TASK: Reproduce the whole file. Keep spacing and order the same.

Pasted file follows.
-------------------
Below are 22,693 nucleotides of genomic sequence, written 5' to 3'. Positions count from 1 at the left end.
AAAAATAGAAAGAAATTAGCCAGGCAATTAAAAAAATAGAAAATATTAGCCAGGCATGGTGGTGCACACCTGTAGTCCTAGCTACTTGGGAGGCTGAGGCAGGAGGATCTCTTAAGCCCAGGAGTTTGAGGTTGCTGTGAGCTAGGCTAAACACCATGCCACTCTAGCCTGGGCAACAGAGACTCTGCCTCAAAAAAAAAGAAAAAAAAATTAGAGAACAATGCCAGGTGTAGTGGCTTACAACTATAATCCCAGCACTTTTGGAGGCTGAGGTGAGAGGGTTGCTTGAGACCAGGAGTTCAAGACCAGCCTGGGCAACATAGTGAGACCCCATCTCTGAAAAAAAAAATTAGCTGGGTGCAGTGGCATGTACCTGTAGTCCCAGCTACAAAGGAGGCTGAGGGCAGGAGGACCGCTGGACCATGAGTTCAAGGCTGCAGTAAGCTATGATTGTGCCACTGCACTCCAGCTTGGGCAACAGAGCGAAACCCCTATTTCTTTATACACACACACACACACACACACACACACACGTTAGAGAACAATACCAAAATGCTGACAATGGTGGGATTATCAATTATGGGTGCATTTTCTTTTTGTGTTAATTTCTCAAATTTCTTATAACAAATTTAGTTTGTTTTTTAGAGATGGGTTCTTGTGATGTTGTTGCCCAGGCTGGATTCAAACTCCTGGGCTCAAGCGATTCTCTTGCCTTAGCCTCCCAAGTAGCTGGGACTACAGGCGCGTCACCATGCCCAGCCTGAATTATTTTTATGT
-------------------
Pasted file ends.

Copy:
Below are 22,693 nucleotides of genomic sequence, written 5' to 3'. Positions count from 1 at the left end.
AAAAATAGAAAGAAATTAGCCAGGCAATTAAAAAAATAGAAAATATTAGCCAGGCATGGTGGTGCACACCTGTAGTCCTAGCTACTTGGGAGGCTGAGGCAGGAGGATCTCTTAAGCCCAGGAGTTTGAGGTTGCTGTGAGCTAGGCTAAACACCATGCCACTCTAGCCTGGGCAACAGAGACTCTGCCTCAAAAAAAAAGAAAAAAAAATTAGAGAACAATGCCAGGTGTAGTGGCTTACAACTATAATCCCAGCACTTTTGGAGGCTGAGGTGAGAGGGTTGCTTGAGACCAGGAGTTCAAGACCAGCCTGGGCAACATAGTGAGACCCCATCTCTGAAAAAAAAAATTAGCTGGGTGCAGTGGCATGTACCTGTAGTCCCAGCTACAAAGGAGGCTGAGGGCAGGAGGACCGCTGGACCATGAGTTCAAGGCTGCAGTAAGCTATGATTGTGCCACTGCACTCCAGCTTGGGCAACAGAGCGAAACCCCTATTTCTTTATACACACACACACACACACACACACACACACGTTAGAGAACAATACCAAAATGCTGACAATGGTGGGATTATCAATTATGGGTGCATTTTCTTTTTGTGTTAATTTCTCAAATTTCTTATAACAAATTTAGTTTGTTTTTTAGAGATGGGTTCTTGTGATGTTGTTGCCCAGGCTGGATTCAAACTCCTGGGCTCAAGCGATTCTCTTGCCTTAGCCTCCCAAGTAGCTGGGACTACAGGCGCGTCACCATGCCCAGCCTGAATTATTTTTATGT